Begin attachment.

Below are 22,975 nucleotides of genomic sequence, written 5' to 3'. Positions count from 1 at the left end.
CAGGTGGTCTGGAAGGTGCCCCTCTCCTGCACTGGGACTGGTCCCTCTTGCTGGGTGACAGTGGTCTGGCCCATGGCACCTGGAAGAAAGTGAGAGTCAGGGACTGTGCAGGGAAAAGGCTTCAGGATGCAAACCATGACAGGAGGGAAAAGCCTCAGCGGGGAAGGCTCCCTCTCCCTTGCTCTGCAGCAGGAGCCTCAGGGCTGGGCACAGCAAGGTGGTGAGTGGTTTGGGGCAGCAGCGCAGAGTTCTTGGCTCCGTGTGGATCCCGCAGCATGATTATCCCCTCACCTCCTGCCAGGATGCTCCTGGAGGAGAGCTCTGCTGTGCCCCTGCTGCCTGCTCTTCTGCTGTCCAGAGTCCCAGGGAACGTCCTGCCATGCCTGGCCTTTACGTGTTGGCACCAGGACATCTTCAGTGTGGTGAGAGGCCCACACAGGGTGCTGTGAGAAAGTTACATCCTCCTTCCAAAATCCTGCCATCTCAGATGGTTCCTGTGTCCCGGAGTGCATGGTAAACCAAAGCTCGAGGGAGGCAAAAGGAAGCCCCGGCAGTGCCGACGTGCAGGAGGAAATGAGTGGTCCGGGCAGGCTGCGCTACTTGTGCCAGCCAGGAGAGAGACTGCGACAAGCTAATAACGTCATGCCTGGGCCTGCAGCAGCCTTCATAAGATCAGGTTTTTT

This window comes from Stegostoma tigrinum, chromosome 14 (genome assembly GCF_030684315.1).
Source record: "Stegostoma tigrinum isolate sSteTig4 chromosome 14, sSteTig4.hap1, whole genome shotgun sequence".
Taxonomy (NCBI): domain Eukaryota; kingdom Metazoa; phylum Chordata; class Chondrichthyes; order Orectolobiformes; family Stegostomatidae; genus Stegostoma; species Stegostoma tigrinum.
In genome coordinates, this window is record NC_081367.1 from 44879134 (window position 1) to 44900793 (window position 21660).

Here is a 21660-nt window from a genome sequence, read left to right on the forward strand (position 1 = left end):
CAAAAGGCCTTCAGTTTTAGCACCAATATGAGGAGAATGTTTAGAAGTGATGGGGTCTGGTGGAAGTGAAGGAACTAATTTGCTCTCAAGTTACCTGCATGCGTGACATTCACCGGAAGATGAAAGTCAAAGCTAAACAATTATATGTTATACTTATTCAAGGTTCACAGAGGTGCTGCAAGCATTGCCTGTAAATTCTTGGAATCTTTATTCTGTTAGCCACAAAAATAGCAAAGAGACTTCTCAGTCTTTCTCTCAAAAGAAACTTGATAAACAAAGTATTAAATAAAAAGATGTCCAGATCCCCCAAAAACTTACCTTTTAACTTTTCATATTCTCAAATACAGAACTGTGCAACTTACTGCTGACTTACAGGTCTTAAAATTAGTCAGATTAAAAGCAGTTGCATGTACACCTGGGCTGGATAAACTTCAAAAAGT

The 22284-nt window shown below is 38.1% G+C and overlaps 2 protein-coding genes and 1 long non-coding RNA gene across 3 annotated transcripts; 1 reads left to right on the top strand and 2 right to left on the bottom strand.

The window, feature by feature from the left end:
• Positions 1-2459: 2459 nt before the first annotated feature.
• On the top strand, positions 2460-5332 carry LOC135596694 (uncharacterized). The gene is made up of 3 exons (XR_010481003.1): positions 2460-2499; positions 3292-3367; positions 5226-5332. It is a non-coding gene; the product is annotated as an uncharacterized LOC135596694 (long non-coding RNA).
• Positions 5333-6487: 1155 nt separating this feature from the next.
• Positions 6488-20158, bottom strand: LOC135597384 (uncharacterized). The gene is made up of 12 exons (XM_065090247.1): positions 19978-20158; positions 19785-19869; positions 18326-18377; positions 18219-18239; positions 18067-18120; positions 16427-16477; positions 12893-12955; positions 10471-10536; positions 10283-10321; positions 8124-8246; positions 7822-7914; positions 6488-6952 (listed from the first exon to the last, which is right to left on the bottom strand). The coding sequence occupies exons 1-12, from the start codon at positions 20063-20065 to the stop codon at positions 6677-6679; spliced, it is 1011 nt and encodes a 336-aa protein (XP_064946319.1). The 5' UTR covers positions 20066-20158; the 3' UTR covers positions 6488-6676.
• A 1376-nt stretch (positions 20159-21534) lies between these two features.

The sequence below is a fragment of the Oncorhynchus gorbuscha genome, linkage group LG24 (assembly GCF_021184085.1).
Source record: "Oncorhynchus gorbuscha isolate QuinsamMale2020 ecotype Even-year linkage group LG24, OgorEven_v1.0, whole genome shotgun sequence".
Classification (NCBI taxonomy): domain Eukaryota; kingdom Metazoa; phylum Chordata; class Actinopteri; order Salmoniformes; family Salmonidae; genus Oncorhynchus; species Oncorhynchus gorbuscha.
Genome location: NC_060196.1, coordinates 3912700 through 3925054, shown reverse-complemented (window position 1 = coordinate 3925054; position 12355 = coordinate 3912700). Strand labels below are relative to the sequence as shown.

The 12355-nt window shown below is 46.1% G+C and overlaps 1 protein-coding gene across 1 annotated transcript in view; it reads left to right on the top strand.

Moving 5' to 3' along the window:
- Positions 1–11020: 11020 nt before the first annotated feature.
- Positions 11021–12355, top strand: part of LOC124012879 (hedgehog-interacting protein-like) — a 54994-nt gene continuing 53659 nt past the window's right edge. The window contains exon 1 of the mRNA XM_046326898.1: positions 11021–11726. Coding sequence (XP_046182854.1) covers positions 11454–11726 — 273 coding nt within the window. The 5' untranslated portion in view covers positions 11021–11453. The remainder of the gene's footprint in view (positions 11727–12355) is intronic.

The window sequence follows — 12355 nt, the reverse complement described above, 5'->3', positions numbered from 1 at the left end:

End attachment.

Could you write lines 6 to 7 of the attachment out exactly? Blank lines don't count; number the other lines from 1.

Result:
In genome coordinates, this window is record NC_081367.1 from 44879134 (window position 1) to 44900793 (window position 21660).

Here is a 21660-nt window from a genome sequence, read left to right on the forward strand (position 1 = left end):